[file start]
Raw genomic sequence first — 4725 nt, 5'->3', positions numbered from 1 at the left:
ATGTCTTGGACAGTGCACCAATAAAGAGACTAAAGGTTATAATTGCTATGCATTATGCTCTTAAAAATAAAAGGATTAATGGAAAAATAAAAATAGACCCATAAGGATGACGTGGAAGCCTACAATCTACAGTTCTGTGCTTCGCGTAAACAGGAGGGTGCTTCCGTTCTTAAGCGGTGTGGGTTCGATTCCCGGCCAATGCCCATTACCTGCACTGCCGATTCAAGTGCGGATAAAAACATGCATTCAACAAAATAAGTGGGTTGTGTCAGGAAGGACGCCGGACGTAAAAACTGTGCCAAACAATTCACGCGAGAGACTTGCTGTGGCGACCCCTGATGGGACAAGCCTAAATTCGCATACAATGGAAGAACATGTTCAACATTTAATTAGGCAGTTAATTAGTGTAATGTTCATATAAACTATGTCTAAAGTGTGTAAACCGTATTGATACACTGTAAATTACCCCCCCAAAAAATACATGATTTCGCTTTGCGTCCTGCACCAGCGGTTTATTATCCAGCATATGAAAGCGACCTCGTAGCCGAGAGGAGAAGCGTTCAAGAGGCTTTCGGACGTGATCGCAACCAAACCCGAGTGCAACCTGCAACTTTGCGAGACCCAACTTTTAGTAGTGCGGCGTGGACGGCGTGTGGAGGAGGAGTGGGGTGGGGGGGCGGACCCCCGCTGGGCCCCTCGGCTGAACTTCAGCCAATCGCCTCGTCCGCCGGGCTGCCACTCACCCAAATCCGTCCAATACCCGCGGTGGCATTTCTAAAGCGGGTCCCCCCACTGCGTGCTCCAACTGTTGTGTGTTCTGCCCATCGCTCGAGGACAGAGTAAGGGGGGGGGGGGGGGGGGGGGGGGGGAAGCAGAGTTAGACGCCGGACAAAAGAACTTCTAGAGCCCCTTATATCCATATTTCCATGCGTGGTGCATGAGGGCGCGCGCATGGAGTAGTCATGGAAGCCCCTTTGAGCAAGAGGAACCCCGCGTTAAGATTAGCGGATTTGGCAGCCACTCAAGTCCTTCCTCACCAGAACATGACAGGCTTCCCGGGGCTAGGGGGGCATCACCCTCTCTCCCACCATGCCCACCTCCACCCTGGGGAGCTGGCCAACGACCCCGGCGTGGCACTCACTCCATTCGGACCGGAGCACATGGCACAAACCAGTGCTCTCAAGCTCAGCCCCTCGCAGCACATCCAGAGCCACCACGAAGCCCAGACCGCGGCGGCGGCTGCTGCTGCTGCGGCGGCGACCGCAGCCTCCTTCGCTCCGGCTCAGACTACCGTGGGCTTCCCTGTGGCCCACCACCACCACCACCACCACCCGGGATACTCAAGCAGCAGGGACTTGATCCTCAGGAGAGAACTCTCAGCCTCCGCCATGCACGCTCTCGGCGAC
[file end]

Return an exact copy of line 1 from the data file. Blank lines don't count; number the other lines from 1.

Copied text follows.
Raw genomic sequence first — 4725 nt, 5'->3', positions numbered from 1 at the left: